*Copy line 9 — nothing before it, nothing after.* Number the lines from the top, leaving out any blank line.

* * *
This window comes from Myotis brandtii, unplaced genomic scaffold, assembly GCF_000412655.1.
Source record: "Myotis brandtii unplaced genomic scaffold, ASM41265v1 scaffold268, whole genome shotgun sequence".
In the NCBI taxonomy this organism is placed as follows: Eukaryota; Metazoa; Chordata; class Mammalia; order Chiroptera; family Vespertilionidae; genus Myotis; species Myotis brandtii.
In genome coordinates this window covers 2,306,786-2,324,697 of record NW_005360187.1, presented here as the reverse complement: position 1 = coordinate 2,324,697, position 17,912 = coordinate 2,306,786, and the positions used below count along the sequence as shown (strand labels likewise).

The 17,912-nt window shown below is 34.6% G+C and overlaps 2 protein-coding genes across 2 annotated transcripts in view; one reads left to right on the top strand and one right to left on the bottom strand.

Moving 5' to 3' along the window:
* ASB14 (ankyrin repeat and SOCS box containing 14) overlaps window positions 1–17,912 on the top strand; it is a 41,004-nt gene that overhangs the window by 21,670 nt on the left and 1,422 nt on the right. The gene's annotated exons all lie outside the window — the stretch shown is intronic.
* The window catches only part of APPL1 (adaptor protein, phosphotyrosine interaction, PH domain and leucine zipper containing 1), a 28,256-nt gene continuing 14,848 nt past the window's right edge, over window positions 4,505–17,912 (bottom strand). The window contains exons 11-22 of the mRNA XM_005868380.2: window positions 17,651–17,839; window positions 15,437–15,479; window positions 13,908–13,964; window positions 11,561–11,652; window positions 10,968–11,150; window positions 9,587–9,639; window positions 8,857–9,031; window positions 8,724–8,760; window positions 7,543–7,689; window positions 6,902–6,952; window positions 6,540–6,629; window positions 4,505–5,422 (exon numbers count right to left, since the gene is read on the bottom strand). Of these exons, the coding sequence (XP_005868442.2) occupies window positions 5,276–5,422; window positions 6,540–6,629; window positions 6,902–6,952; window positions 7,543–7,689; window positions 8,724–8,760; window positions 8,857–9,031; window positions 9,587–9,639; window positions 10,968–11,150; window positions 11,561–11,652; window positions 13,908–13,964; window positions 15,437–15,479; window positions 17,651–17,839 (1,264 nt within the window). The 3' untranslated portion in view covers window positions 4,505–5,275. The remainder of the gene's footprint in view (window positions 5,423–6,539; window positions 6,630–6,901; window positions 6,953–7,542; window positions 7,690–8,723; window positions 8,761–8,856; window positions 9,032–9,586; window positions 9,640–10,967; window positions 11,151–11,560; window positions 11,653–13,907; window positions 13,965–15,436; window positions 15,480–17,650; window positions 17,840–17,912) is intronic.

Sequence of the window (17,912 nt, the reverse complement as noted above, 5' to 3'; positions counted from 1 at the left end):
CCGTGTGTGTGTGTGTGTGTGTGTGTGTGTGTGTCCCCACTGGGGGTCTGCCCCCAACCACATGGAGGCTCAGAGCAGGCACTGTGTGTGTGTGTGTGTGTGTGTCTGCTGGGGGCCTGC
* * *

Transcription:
Sequence of the window (17,912 nt, the reverse complement as noted above, 5' to 3'; positions counted from 1 at the left end):